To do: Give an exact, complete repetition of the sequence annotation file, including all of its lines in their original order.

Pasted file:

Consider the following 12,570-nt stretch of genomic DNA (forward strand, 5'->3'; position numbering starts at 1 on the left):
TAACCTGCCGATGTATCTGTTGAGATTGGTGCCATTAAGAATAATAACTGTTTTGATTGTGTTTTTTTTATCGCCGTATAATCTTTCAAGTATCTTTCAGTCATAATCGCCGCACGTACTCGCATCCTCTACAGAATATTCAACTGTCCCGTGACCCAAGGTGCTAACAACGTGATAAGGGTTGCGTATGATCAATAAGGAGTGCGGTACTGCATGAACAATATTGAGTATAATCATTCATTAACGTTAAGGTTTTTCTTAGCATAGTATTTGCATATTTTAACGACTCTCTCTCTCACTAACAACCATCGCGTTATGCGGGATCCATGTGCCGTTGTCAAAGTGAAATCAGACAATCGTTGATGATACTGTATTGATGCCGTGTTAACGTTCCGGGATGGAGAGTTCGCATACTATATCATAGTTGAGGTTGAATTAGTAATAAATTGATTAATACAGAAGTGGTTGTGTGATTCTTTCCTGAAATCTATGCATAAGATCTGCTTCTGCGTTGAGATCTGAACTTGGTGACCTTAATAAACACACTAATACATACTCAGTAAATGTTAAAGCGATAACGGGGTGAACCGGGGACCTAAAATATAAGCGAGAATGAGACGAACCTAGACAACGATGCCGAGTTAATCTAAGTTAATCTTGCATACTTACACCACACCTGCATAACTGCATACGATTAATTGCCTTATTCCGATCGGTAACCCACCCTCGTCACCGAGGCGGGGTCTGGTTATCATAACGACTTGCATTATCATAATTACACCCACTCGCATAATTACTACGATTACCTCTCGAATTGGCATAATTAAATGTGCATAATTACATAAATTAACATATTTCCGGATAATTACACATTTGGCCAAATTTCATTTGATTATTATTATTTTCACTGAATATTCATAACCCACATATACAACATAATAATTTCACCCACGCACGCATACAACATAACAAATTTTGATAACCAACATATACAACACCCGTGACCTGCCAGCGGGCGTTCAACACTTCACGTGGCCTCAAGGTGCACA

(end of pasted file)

Consider the following 12,570-nt stretch of genomic DNA (forward strand, 5'->3'; position numbering starts at 1 on the left):
TAACCTGCCGATGTATCTGTTGAGATTGGTGCCATTAAGAATAATAACTGTTTTGATTGTGTTTTTTTTATCGCCGTATAATCTTTCAAGTATCTTTCAGTCATAATCGCCGCACGTACTCGCATCCTCTACAGAATATTCAACTGTCCCGTGACCCAAGGTGCTAACAACGTGATAAGGGTTGCGTATGATCAATAAGGAGTGCGGTACTGCATGAACAATATTGAGTATAATCATTCATTAACGTTAAGGTTTTTCTTAGCATAGTATTTGCATATTTTAACGACTCTCTCTCTCACTAACAACCATCGCGTTATGCGGGATCCATGTGCCGTTGTCAAAGTGAAATCAGACAATCGTTGATGATACTGTATTGATGCCGTGTTAACGTTCCGGGATGGAGAGTTCGCATACTATATCATAGTTGAGGTTGAATTAGTAATAAATTGATTAATACAGAAGTGGTTGTGTGATTCTTTCCTGAAATCTATGCATAAGATCTGCTTCTGCGTTGAGATCTGAACTTGGTGACCTTAATAAACACACTAATACATACTCAGTAAATGTTAAAGCGATAACGGGGTGAACCGGGGACCTAAAATATAAGCGAGAATGAGACGAACCTAGACAACGATGCCGAGTTAATCTAAGTTAATCTTGCATACTTACACCACACCTGCATAACTGCATACGATTAATTGCCTTATTCCGATCGGTAACCCACCCTCGTCACCGAGGCGGGGTCTGGTTATCATAACGACTTGCATTATCATAATTACACCCACTCGCATAATTACTACGATTACCTCTCGAATTGGCATAATTAAATGTGCATAATTACATAAATTAACATATTTCCGGATAATTACACATTTGGCCAAATTTCATTTGATTATTATTATTTTCACTGAATATTCATAACCCACATATACAACATAATAATTTCACCCACGCACGCATACAACATAACAAATTTTGATAACCAACATATACAACACCCGTGACCTGCCAGCGGGCGTTCAACACTTCACGTGGCCTCAAGGTGCACA